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Yes, I did a search for the use of Roxul here in the forums, and what I found didn't answer many questions.  Nothing personal, folks, but it appeared that several of the people were guessing or assuming.

Have you checked out the toxicity of most of the available insulations?  Here's some info (2011): http://www.healthyhouseinstitute.com/a-1...n-Overview
 &
http://www.healthyhouseinstitute.com/a-1...n-Overview (2010)
Spray foam: toxic
Rigid foam, polyiso, styrofoam, pink and blue foam: toxic
Pink fiberglass: dangerous, toxic, some of it stinks
Cotton: treated w/boric acid, sinus irritation; grown w/more pesticides than anything else, contains residue
Cellulose: absorbs moisture, about 20% is chemicals
Cork: fairly minor issues, but can be ten times the cost of fiberglass
Rock wool (Roxsul): minor contamination w/lignite and mineral oil, bound with phenolic resin (which is also used in medicinal products, including mouthwashes, toothache drops, throat lozenges, analgesic rubs, and antiseptic lotions, and smoking tobacco. https://www3.epa.gov/airtoxics/hlthef/phenol.html (2000)

What I'm drawing from all this is that everything seems to be either toxic or expensive.

In that case, what about applying multiple layers of the safest stuff, Reflectix?  By the way, the recommended air space was three-quarters of an inch.

Let's hear your opinions, folks!
everything is toxic when you get right down to it. pick your poison. I wouldn't use anything that could absorb moisture. highdesertranger
(08-06-2016, 10:15 PM)TrainChaser Wrote: [ -> ]Yes, I did a search for the use of Roxul here in the forums, and what I found didn't answer many questions.  Nothing personal, folks, but it appeared that several of the people were guessing or assuming.

Have you checked out the toxicity of most of the available insulations?  Here's some info (2011): http://www.healthyhouseinstitute.com/a-1...n-Overview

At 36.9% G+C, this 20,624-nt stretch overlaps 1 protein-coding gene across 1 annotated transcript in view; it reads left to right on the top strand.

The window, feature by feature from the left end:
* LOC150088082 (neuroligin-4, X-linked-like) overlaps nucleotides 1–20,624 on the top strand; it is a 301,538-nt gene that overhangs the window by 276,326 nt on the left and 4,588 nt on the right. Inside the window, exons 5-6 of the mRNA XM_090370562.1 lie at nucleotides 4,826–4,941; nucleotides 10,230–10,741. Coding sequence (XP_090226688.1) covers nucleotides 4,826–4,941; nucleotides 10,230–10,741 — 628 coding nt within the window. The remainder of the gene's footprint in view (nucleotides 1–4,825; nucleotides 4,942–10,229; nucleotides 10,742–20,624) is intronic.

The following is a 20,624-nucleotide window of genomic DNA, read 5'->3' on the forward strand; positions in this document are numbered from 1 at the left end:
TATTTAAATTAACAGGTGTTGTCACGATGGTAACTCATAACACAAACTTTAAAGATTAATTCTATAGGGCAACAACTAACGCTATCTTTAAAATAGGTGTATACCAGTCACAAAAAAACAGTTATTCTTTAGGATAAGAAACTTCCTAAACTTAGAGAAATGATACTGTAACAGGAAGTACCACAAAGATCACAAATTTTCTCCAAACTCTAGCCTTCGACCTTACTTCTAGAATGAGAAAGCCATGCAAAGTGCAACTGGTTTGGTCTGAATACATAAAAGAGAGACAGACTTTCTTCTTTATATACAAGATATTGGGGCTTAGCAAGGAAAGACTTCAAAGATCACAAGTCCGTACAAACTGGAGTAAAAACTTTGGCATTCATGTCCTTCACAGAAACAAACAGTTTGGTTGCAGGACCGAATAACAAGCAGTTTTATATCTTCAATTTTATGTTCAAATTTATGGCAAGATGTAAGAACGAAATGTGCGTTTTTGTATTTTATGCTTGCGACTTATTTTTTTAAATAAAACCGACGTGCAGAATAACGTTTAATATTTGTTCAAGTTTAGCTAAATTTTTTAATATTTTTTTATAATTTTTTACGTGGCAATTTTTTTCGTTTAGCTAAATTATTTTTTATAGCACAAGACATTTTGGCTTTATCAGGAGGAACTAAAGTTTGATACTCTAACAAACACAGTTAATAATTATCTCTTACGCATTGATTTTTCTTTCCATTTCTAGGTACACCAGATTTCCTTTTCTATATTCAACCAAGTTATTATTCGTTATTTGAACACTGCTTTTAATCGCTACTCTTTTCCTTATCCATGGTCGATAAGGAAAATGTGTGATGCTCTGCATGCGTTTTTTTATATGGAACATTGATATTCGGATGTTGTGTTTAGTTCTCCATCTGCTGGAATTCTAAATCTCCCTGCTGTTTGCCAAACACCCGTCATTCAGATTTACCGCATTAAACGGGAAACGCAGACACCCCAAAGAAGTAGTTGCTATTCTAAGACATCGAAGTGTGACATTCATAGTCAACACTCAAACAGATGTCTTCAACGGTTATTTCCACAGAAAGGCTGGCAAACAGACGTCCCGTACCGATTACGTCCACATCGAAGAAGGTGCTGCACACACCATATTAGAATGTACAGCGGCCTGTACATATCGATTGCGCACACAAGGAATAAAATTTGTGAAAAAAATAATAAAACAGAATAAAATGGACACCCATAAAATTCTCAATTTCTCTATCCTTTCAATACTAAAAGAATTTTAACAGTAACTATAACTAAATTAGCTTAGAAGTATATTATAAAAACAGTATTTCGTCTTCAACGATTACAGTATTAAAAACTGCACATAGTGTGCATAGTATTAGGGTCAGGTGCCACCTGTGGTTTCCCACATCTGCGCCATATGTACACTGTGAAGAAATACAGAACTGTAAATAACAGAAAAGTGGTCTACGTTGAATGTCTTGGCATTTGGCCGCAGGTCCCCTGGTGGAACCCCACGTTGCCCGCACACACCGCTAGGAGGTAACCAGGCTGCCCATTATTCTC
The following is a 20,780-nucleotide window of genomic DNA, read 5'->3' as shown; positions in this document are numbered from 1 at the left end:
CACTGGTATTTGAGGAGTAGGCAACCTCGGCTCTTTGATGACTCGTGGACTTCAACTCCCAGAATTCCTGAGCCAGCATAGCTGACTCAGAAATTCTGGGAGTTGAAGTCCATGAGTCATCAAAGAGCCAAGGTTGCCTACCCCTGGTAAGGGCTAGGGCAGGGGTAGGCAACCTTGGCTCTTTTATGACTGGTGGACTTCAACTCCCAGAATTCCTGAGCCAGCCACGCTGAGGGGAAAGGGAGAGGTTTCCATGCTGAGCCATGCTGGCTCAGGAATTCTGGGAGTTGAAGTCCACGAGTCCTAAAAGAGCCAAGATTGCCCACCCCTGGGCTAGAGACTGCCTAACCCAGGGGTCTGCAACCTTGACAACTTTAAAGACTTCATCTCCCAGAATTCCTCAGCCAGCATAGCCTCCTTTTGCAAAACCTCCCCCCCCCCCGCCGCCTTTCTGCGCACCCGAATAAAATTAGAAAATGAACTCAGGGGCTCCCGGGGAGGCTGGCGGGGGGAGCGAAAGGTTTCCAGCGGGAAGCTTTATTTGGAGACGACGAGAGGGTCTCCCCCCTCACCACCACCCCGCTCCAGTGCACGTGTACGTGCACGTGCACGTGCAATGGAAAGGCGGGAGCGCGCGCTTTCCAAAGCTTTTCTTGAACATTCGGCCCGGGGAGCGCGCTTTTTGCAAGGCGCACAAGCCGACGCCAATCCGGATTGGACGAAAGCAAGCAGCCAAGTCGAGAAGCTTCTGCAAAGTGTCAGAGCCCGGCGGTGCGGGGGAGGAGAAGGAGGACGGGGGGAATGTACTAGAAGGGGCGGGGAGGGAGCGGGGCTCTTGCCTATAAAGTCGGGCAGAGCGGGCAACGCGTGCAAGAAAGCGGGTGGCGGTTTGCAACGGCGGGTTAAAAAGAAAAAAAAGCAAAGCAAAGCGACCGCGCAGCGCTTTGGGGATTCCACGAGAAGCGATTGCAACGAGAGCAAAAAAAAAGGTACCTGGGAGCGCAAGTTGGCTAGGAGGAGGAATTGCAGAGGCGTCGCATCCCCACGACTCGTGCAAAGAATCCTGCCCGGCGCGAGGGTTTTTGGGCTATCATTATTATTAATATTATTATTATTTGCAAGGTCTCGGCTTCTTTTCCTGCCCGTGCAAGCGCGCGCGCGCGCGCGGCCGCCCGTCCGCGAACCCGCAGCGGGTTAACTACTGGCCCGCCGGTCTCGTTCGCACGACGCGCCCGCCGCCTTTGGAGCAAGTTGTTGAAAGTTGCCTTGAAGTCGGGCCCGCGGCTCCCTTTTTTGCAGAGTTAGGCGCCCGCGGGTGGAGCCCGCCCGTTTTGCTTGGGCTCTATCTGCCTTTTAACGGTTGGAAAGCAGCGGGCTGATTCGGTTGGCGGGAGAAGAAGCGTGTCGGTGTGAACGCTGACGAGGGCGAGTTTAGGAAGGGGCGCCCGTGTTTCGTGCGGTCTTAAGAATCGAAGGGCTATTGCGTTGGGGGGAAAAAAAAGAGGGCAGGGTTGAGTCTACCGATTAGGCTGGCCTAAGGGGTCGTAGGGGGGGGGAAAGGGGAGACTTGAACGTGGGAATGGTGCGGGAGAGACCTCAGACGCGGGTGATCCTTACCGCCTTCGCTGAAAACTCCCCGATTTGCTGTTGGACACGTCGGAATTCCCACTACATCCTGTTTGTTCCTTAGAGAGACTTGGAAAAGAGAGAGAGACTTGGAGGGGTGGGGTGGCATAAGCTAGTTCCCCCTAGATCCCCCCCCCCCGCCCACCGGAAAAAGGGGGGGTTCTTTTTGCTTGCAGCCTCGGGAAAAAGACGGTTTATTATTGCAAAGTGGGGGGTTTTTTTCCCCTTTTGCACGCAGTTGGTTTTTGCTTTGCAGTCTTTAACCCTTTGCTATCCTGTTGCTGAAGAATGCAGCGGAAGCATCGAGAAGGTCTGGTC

&
http://www.healthyhouseinstitute.com/a-1...n-Overview (2010)
Spray foam: toxic
Rigid foam, polyiso, styrofoam, pink and blue foam: toxic
Pink fiberglass: dangerous, toxic, some of it stinks
Cotton: treated w/boric acid, sinus irritation; grown w/more pesticides than anything else, contains residue
Cellulose: absorbs moisture, about 20% is chemicals
Cork: fairly minor issues, but can be ten times the cost of fiberglass
Rock wool (Roxsul): minor contamination w/lignite and mineral oil, bound with phenolic resin (which is also used in medicinal products, including mouthwashes, toothache drops, throat lozenges, analgesic rubs, and antiseptic lotions, and smoking tobacco. https://www3.epa.gov/airtoxics/hlthef/phenol.html (2000)

What I'm drawing from all this is that everything seems to be either toxic or expensive.

In that case, what about applying multiple layers of the safest stuff, Reflectix?  By the way, the recommended air space was three-quarters of an inch.

Let's hear your opinions, folks!

As HDR says, virtually everything on earth is toxic in one way or another given the right/wrong application. Most of the available insulation materials are eliminated by their ability to absorb moisture and inability to shed it. Since I've not studied up on the actual toxicity levels, I'm not going to delve in to each one of them.

I've bolded the section of your post that I will respond to.

Reflectix is a radiant heat barrier with less than stellar insulative properties. Multiple layers of a radiant heat barrier, unless applied with a dead air space BETWEEN each layer of reflectix does NOT increase the R value by any great amount (it's about 1.1 per layer added) which IMO is a waste of money.

Here's a chart from Reflectix showing a great variance of air gaps required to achieve various R values (not radiant heat reduction) for housing installations. As you can see it varies from 1/4" to 9.5" but that is for R value, not radiant heat barrier usage.

http://www.reflectixinc.com/images/uploa...200615.pdf

For a van installation where achieving a 100% coverage and DEAD air space is nigh unto impossible with windows, ribs etc in the way, IMO using a single layer of the thickest bubble wrap you can get, a single layer of reflectix and sealing it the best you can with metal tape is about as good as you can do to achieve a RADIANT HEAT BARRIER. If you want insulation as well, then pick your best option and go for it.